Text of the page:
Sunday, November 23, 2008

"I'm Yours"

Last night's service was called "Missing the Point of Work."

Here are the main points:
  1. Work should be done with GRATITUDE. (Ecclesiastes 5:18b-19) Wealth is what is accumulated, not a measure of who we are. This has been God's intent from the beginning. Your attitude affects your "fragrance." (2 Corinthians 2:14)
  2. Work should be done with DILIGENCE. (Proverbs 10:4; 12:24; 22:29a) Work hard, work smart & work healthy. (Proverbs 6:6-9) Remember these points about ants: 1) initiative; 2) planning-are you proactive or reactive?; 3) timing; 4) persistence; and 5) longevity-how long before you wear out?
  3. Work should be done with EXCELLENCE. (Ephesians 6:5-6, where slaves = employees, masters = employers) Work with motivation to be faithful and having integrity. Be an honest worker. Follow the "2nd Mile Principle" (Matthew 5:40-41, 44, 46).
  4. Work should be done as MINISTRY. (Colossians 3:17) Your occupation is WHAT you do. Your job is WHERE you do it. Your vocation is WHY you do it (as a minister of Christ). We all have different ways to operate, but the same function: to be ministers of Christ.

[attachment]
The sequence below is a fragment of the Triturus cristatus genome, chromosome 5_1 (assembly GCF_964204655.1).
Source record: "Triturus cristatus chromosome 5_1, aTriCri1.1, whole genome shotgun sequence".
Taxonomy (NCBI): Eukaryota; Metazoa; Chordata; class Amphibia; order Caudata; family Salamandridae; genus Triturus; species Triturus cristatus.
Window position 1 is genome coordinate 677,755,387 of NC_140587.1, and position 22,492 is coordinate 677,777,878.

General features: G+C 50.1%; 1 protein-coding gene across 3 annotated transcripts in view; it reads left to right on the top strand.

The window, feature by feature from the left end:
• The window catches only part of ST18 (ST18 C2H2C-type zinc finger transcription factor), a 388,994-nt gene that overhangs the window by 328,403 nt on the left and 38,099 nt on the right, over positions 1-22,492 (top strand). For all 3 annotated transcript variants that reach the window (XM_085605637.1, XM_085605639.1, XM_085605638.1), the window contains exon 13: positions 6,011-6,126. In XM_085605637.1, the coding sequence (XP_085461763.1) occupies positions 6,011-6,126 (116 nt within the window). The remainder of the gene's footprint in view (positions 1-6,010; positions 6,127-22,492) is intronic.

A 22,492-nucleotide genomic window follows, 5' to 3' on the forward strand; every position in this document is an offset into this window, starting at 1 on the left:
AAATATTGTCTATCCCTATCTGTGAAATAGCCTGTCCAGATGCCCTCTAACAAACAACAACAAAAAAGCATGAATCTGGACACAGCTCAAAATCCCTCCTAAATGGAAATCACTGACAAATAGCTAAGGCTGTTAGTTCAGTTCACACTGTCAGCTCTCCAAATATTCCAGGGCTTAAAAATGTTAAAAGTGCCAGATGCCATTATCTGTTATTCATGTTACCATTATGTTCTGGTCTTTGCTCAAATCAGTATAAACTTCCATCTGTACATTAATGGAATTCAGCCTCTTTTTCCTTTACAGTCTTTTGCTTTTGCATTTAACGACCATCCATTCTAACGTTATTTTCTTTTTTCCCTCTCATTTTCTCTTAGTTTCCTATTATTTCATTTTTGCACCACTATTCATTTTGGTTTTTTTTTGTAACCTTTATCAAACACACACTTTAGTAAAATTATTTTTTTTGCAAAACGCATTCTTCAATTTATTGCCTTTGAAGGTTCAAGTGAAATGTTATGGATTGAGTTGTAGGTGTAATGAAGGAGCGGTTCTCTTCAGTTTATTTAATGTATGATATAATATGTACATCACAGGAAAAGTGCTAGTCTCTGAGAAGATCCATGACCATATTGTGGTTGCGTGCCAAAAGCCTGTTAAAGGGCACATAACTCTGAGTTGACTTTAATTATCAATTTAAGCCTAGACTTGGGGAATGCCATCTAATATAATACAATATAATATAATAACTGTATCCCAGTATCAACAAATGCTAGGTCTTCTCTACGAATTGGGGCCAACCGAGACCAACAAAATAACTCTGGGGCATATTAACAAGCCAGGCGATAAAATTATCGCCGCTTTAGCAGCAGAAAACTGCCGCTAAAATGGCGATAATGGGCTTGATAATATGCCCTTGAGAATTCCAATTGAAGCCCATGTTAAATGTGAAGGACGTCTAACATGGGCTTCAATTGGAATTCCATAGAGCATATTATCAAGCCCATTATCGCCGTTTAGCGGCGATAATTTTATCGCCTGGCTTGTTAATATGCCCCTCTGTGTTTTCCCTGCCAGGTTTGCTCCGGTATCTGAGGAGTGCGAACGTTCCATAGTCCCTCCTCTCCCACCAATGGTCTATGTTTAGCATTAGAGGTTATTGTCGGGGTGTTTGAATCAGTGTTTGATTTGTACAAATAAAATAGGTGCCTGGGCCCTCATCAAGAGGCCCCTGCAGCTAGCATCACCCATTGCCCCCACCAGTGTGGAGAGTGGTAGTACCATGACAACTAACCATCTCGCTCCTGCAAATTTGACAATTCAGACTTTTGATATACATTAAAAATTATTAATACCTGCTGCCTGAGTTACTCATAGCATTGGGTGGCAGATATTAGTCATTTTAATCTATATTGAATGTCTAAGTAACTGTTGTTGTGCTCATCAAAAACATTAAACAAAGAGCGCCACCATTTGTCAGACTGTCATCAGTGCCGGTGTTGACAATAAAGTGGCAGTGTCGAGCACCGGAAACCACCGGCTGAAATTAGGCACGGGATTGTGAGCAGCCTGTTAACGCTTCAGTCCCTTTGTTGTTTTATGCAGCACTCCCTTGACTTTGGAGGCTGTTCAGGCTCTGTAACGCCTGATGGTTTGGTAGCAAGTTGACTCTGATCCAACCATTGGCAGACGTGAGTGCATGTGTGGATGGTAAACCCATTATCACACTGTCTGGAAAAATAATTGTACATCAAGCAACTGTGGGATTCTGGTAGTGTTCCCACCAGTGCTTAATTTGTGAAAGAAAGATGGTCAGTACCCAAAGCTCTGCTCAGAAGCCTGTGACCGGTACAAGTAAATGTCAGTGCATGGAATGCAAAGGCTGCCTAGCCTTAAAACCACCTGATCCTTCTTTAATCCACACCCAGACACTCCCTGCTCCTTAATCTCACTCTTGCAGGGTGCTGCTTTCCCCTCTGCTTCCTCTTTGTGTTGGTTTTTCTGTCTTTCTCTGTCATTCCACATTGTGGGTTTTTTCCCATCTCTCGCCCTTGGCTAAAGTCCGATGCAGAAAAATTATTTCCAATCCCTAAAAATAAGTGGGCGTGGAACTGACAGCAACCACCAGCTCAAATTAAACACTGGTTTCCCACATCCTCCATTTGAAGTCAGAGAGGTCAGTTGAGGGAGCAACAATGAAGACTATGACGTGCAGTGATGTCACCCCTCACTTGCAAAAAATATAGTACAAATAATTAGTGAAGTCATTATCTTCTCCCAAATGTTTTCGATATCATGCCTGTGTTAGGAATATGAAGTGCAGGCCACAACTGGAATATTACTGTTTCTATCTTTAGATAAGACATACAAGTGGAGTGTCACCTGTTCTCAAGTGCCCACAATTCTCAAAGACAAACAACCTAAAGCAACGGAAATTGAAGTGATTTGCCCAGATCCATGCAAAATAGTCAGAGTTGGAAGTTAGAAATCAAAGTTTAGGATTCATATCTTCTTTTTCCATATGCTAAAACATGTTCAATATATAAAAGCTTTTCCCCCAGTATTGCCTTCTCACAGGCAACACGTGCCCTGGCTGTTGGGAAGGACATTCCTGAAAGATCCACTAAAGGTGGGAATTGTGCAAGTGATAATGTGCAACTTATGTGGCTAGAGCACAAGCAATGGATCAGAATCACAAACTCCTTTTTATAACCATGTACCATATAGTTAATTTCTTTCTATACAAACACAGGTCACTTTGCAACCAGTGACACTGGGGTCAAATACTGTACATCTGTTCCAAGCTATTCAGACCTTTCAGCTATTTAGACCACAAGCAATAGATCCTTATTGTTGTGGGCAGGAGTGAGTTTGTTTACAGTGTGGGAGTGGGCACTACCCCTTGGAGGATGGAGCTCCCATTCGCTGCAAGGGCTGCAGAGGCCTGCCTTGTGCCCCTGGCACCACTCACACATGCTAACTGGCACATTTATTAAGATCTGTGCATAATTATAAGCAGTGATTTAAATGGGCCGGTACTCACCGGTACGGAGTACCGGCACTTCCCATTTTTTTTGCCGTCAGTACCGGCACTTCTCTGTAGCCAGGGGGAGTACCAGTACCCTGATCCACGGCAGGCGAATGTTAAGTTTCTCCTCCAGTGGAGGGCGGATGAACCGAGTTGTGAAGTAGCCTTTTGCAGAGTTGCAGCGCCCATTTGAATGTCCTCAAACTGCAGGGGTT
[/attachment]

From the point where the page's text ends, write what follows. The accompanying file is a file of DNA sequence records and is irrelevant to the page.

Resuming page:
The evening ended with a song written by our worship minister, though he was not there. Tears found their way streaming down my cheeks because its message matches how I feel about my life.

I'm Yours by Kevin Ross

You, O Lord created me and passioned me

You, o Lord have blessed me with ability

So what else can I do

But give myself to you

And let my life display your woner

Everything I am is according to Your plan

I'm created to praise You

Everything I have is Yours

I wanna live my life for Your glory

I'm giving You my life, my dreams

I'm Yours

Everything I hope to be

Is under Your authority

There's nowhere else I want to be, I'm Yours

You, O Lord laid down your life as a sacrifice

You, O Lord have rescued me and set me free

Thursday, November 06, 2008

Fun Contest Giveaways!

Mojave Tui from EcoGear

I try to regularly check in on my friend living in Laos who runs a regular blog called Mom Most Traveled full of eco-friendly and kid-friendly product reviews. She brings a fresh face to "mom-test, kid-approved."

She's got this great one for EcoGear which sells fun and eco-friendly backpacks that are super well made and comfortable to wear. I really want to get the Pig backpack from the Ecozoo line because it will be great advertisement for the Siem Reap Pig Project. The other backpacks just look really cool, and I could always use a new one since my North Fake from China has got a hole from where a rat chewed into it back in 2004.